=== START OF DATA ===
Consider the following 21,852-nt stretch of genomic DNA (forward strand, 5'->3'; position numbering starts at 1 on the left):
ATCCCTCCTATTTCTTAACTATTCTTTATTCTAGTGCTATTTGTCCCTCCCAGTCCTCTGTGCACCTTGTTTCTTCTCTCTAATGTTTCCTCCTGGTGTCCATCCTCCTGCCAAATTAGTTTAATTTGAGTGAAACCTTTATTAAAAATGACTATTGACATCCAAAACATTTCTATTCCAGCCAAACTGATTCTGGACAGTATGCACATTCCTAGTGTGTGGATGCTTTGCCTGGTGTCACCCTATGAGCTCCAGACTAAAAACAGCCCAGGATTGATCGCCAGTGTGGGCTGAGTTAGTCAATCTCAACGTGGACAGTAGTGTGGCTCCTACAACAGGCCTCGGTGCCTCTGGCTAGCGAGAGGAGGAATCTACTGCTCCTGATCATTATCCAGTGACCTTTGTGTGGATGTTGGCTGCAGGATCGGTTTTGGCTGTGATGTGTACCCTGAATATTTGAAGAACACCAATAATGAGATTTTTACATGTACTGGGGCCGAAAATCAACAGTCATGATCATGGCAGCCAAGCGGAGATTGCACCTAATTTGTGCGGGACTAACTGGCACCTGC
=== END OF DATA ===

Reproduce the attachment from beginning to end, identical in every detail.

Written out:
Consider the following 21,852-nt stretch of genomic DNA (forward strand, 5'->3'; position numbering starts at 1 on the left):
ATCCCTCCTATTTCTTAACTATTCTTTATTCTAGTGCTATTTGTCCCTCCCAGTCCTCTGTGCACCTTGTTTCTTCTCTCTAATGTTTCCTCCTGGTGTCCATCCTCCTGCCAAATTAGTTTAATTTGAGTGAAACCTTTATTAAAAATGACTATTGACATCCAAAACATTTCTATTCCAGCCAAACTGATTCTGGACAGTATGCACATTCCTAGTGTGTGGATGCTTTGCCTGGTGTCACCCTATGAGCTCCAGACTAAAAACAGCCCAGGATTGATCGCCAGTGTGGGCTGAGTTAGTCAATCTCAACGTGGACAGTAGTGTGGCTCCTACAACAGGCCTCGGTGCCTCTGGCTAGCGAGAGGAGGAATCTACTGCTCCTGATCATTATCCAGTGACCTTTGTGTGGATGTTGGCTGCAGGATCGGTTTTGGCTGTGATGTGTACCCTGAATATTTGAAGAACACCAATAATGAGATTTTTACATGTACTGGGGCCGAAAATCAACAGTCATGATCATGGCAGCCAAGCGGAGATTGCACCTAATTTGTGCGGGACTAACTGGCACCTGC